As I come to the end of a busy run of shifts in the intensive care unit, I manage to get home in time to bath my children. My special skill is to make up silly games often resulting in a lot of bath water on the floor and a late bedtime. On this occasion, we play the “Would you rather?” game.

“Would you rather be a toothbrush for a smelly giant or a sponge for a dirty ogre?” I ask my two daughters. After the debate results in a tie, they redirect the question at me. I then realise that I am a sponge to a dirty ogre most days.

The role of senior healthcare providers is often less medical than they anticipate during training. Instead, we often act as a sink for stress, uncertainty, and conflict between the patient and the system in which we work. Those who absorb this stress most effectively can make brilliant intensive care doctors. Bringing a sense of calm in the fog of medicine when a patient suddenly deteriorates is a valuable skill. We must absorb the stress from the family, the pressure from limited beds, and the uncertainty of survival. We must be an absorbent sponge, eager to clean up the water on the floor of the hospital, and hold it tight.

However, a sponge cannot absorb forever. When saturated we face two choices. We can let the sponge slowly drip as others hold out their hands underneath to catch the excess. After that busy week, you may drink one extra glass of wine, be short with your family, or shout at your dog. Your sponge is dripping and they are catching the drops.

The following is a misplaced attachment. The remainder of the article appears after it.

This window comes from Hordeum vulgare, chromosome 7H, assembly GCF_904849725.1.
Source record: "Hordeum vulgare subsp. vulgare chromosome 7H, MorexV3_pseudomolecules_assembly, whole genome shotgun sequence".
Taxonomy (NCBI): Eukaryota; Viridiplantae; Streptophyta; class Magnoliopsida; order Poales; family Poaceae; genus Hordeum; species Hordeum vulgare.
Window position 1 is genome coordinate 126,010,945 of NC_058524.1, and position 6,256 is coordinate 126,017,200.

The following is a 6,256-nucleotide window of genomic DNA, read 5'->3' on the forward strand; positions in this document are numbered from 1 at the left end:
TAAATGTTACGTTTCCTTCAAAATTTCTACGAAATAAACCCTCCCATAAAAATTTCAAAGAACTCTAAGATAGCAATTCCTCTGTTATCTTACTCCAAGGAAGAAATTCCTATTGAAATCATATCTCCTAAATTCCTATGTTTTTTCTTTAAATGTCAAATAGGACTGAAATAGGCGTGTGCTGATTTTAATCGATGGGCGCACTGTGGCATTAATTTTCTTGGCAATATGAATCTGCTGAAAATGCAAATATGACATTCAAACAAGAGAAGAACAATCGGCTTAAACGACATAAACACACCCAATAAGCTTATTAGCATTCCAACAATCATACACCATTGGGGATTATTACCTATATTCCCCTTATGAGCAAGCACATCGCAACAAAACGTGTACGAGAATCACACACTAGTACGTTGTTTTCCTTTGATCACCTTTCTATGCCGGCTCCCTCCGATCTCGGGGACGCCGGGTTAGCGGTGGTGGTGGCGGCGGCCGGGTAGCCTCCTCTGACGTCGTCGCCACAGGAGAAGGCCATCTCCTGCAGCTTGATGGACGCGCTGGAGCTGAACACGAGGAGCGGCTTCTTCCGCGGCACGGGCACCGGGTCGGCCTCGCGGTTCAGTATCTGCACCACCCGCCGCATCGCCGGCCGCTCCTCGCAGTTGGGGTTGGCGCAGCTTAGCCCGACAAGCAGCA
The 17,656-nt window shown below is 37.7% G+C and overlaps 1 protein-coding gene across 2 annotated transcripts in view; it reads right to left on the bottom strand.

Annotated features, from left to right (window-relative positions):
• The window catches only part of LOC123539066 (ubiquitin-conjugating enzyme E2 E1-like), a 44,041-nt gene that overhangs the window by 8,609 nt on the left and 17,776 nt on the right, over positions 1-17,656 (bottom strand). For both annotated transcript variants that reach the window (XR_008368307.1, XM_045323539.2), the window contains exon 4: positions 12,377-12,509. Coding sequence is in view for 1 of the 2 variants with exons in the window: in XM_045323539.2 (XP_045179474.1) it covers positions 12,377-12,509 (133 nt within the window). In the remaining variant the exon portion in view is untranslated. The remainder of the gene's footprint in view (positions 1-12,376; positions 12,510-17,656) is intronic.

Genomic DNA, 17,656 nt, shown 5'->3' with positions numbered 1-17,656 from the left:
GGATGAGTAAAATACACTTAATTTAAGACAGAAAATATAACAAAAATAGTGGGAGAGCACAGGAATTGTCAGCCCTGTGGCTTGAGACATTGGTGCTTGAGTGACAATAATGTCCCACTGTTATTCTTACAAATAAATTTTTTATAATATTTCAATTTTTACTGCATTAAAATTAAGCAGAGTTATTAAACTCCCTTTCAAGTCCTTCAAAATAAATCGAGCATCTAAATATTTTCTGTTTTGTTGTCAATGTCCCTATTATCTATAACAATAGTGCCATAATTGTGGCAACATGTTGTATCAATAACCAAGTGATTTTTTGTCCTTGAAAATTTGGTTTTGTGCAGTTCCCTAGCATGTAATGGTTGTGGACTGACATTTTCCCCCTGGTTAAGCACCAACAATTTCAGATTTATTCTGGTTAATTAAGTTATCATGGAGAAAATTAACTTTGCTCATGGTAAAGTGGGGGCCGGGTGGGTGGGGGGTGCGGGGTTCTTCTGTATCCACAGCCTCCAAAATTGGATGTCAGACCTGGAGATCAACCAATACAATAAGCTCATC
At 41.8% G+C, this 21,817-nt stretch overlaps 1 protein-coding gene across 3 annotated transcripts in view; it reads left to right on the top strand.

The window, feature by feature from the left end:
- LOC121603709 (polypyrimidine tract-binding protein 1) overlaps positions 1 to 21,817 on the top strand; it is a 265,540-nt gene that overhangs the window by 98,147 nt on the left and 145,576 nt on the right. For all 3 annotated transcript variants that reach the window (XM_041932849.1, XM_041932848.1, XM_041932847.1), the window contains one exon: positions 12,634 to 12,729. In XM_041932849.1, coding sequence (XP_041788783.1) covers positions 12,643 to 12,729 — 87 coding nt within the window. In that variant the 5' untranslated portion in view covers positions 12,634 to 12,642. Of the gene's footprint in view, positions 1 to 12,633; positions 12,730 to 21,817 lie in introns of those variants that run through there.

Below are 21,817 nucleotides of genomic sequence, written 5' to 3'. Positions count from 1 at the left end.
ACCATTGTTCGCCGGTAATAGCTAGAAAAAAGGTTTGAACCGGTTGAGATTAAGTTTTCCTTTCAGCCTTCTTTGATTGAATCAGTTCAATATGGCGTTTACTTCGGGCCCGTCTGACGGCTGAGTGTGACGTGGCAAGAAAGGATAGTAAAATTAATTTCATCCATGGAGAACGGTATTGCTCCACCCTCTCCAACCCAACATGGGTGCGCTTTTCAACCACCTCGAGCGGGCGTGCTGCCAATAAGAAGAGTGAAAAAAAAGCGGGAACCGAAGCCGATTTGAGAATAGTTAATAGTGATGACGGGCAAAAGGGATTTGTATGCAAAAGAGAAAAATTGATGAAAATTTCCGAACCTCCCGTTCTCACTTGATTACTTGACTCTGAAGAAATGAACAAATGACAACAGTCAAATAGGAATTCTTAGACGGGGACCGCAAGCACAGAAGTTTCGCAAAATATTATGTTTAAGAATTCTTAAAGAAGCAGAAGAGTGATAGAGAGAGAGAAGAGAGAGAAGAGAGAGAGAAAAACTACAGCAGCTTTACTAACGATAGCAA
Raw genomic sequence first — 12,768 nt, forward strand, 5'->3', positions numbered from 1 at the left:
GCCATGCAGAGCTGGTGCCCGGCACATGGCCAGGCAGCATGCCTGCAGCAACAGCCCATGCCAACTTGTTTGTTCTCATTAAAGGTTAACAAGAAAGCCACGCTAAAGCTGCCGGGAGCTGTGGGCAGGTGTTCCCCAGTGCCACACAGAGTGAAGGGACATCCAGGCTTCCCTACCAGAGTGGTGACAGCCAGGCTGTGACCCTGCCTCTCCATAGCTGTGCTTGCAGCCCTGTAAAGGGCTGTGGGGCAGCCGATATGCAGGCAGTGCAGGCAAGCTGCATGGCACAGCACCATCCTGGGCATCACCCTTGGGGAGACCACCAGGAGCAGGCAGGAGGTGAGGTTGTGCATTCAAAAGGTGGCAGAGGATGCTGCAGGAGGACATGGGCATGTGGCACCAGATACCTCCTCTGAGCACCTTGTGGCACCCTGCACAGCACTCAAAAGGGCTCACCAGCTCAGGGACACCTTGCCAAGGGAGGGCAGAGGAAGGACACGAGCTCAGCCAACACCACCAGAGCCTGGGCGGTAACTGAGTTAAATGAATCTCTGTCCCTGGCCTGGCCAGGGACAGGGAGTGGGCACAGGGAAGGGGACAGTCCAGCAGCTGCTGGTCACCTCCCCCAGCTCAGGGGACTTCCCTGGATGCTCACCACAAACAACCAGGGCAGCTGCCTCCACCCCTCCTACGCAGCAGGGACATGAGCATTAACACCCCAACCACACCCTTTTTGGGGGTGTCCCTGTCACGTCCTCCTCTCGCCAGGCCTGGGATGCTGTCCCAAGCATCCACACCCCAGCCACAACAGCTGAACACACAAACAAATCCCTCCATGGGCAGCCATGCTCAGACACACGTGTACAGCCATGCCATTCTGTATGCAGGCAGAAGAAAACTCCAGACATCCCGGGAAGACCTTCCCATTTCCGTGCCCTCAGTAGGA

I prefer to squeeze the sponge. I selfishly go for breakfast alone on my way home from that last night shift. I let my parents care for my children on their regular day even when I have a compensatory day off. I go the gym when I should clean the car. I have a night out and stay in bed the next morning. I squeeze the sponge.

There are dangers to both approaches. Just as when you wash that dirty car, the water that comes out when you squeeze the sponge looks very different from when it went in. It runs cloudy and pulls with it the dirt and grime that it absorbed. So too you risk damaging the sponge if you squeeze it too tightly. Still, I much prefer to squeeze than to drip. How about you?

#SqueezeTheSponge

The BMJ is calling for doctors to be able to take the breaks that they need for their wellbeing and for patient safety. You can follow our work at https://www.bmj.com/wellbeing and take part in the campaign by sharing your examples of where things are changing for the better or where more work needs to be done through social media using #giveusabreak.

 

Matt Morgan is honorary senior research fellow at Cardiff University, consultant in intensive care medicine, Research and Development lead for Critical Care at University Hospital of Wales, and an editor of OnExamination. He is on twitter: @dr_mattmorgan

Competing interests: None declared 

Read more in Matt’s first book, Critical – science and stories from the brink of life

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